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This isn't our stuff - the photo's from our walkthrough last summer

This isn't our stuff - the photo is from our walkthrough last summer

Looming tower of louvres

Looming tower of louvres

It’s always been the plan to tear out this built-in armoire from the upstairs hallway.  It’s hulking, it blocks the light from the hallway’s only window, it’s poorly constructed, the finish is poor, and neither of us has so many clothes that we need to store some in the hallway. Fortunately, it was built in around the baseboards and on top of the existing floorboards, so removing it means only minor repairs.

It was only recently that we decided what to replace it with  – the antique Frautschi wardrobe I posted last month– and that’s the incentive we needed to put our destructive plan into action.  It helps that I’m on break this week (our silly trimester system means I have to start a brand-new ten-week term in late March, but fortunately, I have a one-course release and my other course is one I’ve taught twice before).



We’re donating the louvred doors and four drawers to ReStore, I’m salvaging the large pieces of plywood for scrap, and everything else is getting bundled for the trash-man.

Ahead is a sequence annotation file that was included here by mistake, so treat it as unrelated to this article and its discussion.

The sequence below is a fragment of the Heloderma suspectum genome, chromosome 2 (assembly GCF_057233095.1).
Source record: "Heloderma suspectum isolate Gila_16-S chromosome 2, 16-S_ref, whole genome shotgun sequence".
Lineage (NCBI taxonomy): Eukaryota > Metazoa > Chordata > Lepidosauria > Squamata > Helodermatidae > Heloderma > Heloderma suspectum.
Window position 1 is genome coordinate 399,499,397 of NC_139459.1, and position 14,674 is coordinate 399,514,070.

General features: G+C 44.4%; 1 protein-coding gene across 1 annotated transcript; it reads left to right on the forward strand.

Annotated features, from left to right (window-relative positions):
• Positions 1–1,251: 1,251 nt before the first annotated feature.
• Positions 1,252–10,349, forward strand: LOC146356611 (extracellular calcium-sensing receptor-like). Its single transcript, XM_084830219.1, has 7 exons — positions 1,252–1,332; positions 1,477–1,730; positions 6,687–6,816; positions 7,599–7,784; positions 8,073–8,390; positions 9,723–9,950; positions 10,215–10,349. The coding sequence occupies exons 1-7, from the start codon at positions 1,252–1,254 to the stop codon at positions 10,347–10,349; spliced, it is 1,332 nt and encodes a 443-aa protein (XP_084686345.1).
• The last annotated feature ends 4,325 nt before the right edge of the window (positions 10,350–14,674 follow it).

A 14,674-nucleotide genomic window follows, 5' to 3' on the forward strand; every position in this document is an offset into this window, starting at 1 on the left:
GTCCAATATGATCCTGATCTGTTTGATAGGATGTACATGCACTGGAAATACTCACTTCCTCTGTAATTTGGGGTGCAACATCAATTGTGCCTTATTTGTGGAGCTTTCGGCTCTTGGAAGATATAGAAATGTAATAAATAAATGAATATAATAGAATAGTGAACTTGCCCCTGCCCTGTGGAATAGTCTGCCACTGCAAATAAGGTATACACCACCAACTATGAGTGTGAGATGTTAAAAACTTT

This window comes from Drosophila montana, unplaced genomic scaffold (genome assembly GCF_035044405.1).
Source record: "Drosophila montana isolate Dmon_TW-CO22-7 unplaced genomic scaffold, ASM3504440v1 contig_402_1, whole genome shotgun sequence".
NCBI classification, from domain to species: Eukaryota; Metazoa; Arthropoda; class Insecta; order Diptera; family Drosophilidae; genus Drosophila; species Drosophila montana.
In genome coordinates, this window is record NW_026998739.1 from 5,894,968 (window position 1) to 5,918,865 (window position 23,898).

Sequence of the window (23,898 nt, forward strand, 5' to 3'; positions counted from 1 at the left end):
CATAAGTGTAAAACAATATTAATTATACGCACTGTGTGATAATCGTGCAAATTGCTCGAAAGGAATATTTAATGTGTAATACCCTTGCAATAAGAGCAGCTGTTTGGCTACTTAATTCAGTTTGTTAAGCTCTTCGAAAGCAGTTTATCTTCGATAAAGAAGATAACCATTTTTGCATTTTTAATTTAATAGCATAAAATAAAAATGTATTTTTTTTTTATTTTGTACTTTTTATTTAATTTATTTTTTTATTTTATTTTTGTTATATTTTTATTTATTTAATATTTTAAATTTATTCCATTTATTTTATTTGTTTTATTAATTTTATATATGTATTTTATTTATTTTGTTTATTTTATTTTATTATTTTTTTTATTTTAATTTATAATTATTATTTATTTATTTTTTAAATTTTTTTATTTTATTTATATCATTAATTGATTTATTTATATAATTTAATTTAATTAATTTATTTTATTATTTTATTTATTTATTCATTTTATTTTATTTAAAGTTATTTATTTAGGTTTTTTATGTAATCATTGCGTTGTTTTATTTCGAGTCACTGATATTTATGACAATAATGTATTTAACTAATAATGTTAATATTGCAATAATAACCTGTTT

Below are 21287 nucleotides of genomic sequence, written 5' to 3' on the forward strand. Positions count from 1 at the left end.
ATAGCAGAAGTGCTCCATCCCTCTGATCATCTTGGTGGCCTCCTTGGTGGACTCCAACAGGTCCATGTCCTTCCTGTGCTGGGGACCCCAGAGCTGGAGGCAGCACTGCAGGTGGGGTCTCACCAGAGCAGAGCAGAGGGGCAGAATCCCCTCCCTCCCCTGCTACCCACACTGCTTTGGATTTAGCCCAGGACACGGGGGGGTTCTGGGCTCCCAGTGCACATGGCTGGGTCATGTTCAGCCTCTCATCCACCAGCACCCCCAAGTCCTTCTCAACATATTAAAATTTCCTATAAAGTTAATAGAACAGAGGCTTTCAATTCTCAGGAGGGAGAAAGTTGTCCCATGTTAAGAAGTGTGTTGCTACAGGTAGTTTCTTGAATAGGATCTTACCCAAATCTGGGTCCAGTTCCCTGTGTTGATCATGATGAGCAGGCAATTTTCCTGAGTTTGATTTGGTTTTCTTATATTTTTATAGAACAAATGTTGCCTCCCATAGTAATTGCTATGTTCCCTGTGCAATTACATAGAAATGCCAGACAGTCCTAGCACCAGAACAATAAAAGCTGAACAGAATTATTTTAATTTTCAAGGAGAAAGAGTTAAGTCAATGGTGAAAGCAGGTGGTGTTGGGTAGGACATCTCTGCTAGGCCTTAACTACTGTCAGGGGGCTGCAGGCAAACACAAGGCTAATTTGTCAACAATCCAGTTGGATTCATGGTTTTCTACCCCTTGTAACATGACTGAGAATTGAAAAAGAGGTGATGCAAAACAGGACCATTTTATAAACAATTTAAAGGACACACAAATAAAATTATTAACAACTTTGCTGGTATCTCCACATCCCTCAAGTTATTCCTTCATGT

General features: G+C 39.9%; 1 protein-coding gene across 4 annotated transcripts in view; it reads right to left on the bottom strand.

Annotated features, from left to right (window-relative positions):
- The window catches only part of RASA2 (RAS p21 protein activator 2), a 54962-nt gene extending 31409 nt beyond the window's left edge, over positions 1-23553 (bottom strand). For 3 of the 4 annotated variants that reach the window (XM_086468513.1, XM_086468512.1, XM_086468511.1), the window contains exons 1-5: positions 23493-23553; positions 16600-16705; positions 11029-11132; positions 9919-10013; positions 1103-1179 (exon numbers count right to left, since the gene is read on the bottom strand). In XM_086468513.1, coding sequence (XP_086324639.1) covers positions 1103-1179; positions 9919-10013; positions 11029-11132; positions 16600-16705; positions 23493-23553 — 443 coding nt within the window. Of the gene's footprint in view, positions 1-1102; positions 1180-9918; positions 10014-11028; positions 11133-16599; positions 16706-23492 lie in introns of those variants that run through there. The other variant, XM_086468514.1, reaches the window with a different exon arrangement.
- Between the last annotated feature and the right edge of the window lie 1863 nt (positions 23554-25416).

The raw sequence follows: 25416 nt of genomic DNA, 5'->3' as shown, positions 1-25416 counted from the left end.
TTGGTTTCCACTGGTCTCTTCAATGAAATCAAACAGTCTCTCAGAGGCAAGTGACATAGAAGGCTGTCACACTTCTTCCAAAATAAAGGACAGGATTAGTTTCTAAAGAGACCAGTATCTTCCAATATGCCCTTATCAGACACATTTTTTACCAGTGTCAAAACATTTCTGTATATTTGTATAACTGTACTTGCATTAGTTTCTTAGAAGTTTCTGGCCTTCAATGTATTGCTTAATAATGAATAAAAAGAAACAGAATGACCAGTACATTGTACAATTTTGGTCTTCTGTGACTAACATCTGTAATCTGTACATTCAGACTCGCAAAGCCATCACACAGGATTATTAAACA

Very pleased to uncover this hidden plug-in.  Also very pleased to see how much brighter and larger our hallway is without The Beast.  It’s disorienting.



Other than some minor plaster damage (which I already repaired), the armoire went down without a fight.



Other than an offset hoosier latch that’s on the way from House of Antique Hardware, the new wardrobe is painted and ready to move in.  Everything’s primed and we’re painting the trim* and walls this morning, so fingers crossed, it’ll all be together by Sunday.

*I realize it looks like stain and varnish, but your eyes are deceiving you – it’s faux-wood-grain.  I test-stripped a small area, and I’m 99% confident that the second-floor trim has always been painted.

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Tread on me


Stair progress, but cuidado, mi comprades: these pictures don’t reflect the current state of the stairway.  The current state is: much more awesome.  Pictures of that awesomeness soon.

Stop looking at my bald spot.


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Called out

Ack, Helen’s right

Also, speaking of cömprömising yöur vålues, I seem to recall some discussions about earth friendly-stripper and snowblowers around here somewhere….

The problem is this:  all of my principles are the opposite of simple, fast, and cheap.  Also, this: Helen and the universe are conspiring against me.  What else could explain a hundred inches of snow?  Missy’s dad also called a few days ago to say, “I know Jason likes to do things the hard way, but would you two be interested in a snowblower?”  His neighbor was going to throw it away because it needed new spark plugs, so Darrell rescued it and he’s going to give it to us.

A sea-going adventurer slash science journalist, the universe, and my father-in-law – all conspiring with one another, against me.

Missy says I should just learn my lesson about big, public proclamations.

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I like this bedroom a lot (from Kim & Brandon’s North Shore Cape house tour on Apt Therapy), but the furniture is not from a store I (or anyone else in the world) would associate with timeless, handcrafted worksmanship.  It looks good though, eh?